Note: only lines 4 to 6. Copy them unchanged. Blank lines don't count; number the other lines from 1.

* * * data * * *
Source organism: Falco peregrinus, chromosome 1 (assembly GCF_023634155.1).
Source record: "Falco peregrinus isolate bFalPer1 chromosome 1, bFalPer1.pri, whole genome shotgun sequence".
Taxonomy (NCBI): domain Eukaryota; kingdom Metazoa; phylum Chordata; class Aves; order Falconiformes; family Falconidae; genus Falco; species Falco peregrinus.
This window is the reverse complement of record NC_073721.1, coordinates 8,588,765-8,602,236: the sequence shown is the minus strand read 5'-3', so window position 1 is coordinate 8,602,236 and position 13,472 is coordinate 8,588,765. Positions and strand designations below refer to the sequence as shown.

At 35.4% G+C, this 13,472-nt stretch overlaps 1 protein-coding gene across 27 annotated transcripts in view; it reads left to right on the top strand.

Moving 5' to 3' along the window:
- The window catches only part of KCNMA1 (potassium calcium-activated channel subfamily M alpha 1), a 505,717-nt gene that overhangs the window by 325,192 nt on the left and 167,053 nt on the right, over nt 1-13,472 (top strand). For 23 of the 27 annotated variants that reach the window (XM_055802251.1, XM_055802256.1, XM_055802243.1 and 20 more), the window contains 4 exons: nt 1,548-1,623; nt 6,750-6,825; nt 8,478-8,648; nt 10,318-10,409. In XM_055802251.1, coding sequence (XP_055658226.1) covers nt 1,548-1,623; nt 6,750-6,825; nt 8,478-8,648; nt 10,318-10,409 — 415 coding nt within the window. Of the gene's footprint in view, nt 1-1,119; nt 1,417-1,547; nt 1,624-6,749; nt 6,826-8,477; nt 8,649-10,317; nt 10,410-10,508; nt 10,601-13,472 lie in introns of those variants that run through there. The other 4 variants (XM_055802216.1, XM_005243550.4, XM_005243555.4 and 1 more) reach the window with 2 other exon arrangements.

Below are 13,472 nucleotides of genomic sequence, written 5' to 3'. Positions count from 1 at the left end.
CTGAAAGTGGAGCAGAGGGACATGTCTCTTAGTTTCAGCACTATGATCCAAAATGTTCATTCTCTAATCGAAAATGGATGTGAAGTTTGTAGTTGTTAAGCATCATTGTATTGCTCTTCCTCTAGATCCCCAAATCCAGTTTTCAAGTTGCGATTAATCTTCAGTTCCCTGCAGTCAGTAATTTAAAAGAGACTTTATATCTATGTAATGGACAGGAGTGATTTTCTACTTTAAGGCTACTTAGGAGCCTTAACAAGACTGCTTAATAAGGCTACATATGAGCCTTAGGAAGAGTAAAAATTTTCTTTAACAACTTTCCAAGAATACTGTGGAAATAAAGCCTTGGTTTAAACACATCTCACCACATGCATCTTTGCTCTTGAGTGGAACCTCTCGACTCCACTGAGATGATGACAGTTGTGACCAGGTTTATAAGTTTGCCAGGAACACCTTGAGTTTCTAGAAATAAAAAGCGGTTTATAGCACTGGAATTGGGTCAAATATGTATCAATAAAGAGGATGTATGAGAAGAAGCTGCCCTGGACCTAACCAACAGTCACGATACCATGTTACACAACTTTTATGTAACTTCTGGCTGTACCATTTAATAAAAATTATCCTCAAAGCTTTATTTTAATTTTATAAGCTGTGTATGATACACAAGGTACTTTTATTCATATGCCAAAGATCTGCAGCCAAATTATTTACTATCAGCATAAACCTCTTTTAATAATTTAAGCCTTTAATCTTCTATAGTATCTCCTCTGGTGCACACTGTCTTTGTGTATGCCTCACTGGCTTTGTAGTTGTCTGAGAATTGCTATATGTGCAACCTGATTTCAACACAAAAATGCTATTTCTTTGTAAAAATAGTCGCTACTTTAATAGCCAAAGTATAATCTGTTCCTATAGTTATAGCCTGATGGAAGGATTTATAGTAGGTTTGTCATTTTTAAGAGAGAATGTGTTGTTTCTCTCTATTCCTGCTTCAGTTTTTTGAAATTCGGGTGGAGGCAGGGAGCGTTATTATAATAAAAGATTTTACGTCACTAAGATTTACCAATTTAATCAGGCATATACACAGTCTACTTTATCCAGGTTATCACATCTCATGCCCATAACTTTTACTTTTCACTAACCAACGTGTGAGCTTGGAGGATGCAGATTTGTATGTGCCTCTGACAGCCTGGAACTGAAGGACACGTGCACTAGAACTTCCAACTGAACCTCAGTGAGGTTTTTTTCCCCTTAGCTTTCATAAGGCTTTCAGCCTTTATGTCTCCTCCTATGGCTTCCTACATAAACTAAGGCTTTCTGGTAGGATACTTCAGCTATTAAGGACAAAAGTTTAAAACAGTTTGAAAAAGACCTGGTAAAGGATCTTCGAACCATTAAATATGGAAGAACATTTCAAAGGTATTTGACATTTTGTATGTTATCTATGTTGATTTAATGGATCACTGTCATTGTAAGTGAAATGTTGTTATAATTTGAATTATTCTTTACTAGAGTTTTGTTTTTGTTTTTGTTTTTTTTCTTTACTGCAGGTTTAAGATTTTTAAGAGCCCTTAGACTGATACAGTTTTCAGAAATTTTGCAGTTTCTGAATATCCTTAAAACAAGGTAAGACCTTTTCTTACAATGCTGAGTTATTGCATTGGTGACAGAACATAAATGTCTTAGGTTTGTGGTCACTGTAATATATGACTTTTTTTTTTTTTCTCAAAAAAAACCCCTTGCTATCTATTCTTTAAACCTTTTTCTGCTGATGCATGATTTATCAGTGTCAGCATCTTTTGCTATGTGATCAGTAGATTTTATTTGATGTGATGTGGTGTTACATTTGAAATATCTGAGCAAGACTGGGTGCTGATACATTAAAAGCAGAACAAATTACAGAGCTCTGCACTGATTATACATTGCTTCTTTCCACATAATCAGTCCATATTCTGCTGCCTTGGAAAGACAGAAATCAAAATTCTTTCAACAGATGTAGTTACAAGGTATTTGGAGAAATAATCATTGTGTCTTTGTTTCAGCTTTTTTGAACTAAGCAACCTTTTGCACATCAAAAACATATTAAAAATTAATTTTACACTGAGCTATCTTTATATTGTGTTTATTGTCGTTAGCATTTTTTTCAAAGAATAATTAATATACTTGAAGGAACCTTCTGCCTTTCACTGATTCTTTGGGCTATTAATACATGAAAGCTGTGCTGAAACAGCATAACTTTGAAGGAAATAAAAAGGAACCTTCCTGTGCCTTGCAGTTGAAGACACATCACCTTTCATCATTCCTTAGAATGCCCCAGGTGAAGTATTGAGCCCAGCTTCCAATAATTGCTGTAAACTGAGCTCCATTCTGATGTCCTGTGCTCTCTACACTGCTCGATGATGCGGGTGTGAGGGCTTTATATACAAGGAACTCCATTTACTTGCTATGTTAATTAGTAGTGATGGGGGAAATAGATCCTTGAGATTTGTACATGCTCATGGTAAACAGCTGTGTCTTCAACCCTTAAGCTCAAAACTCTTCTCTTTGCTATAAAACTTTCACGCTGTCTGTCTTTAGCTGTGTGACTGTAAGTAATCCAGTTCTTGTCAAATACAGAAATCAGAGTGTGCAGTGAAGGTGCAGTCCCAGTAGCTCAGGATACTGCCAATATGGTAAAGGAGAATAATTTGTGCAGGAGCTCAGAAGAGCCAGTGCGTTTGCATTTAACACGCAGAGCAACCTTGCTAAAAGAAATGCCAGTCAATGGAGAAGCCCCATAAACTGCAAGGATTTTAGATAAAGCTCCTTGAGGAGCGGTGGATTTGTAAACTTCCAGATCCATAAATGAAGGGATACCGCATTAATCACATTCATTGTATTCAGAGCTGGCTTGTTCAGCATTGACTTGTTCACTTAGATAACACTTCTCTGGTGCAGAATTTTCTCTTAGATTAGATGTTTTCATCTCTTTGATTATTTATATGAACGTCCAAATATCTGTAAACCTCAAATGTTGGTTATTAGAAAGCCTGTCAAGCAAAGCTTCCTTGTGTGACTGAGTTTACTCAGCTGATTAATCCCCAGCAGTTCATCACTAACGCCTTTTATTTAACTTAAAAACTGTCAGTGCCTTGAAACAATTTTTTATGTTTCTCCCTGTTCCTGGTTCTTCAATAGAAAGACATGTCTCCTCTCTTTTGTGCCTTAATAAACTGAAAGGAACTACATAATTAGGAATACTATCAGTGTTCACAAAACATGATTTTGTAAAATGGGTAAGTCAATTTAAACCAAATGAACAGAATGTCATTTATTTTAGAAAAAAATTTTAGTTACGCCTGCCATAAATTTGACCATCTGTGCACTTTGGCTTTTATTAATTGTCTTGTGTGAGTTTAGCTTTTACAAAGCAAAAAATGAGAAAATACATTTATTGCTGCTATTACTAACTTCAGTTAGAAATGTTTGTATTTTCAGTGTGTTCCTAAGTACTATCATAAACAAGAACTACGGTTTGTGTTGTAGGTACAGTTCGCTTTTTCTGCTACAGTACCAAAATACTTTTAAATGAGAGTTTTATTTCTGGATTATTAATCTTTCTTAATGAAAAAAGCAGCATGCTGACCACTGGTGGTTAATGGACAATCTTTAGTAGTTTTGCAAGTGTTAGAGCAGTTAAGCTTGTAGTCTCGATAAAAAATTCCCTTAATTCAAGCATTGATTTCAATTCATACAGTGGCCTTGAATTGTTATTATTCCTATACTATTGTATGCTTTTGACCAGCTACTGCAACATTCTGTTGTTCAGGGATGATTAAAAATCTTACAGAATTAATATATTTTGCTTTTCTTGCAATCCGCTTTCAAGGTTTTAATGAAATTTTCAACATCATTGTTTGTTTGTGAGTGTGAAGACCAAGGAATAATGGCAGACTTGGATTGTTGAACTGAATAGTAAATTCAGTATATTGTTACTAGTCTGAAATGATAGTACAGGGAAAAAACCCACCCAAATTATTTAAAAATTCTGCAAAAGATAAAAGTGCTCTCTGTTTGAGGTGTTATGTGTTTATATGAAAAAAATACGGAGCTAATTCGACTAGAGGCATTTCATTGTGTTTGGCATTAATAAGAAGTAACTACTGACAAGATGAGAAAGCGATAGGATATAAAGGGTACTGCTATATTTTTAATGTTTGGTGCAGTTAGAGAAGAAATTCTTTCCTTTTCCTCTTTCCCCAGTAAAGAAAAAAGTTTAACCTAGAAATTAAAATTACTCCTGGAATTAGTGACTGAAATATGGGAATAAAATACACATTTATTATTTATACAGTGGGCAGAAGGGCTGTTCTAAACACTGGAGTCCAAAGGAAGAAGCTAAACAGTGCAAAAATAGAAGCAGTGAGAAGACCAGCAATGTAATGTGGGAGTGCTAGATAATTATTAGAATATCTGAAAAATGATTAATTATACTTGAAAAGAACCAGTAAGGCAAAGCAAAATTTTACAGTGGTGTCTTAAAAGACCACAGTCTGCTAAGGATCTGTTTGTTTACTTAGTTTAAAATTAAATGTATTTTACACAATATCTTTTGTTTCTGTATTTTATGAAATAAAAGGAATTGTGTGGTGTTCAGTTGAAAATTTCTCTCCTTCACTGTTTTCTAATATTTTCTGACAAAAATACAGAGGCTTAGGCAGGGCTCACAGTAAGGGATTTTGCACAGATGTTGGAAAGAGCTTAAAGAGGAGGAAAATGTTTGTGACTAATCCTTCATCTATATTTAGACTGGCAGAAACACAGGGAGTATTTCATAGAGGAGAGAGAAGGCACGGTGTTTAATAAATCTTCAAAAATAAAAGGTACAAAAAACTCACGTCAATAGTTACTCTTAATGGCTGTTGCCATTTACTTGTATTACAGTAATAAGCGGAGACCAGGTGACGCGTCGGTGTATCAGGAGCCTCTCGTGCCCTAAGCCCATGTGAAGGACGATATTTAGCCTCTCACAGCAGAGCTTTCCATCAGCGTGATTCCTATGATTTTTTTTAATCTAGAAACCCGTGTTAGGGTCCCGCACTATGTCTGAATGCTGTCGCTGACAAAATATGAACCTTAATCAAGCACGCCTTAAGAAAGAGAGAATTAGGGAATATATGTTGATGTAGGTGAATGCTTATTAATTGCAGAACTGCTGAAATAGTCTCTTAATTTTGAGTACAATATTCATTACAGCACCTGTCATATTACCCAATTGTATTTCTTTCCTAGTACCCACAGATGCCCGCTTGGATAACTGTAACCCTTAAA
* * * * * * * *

This window is the reverse complement of record NC_073721.1, coordinates 8,588,765-8,602,236: the sequence shown is the minus strand read 5'-3', so window position 1 is coordinate 8,602,236 and position 13,472 is coordinate 8,588,765. Positions and strand designations below refer to the sequence as shown.

At 35.4% G+C, this 13,472-nt stretch overlaps 1 protein-coding gene across 27 annotated transcripts in view; it reads left to right on the top strand.

Moving 5' to 3' along the window: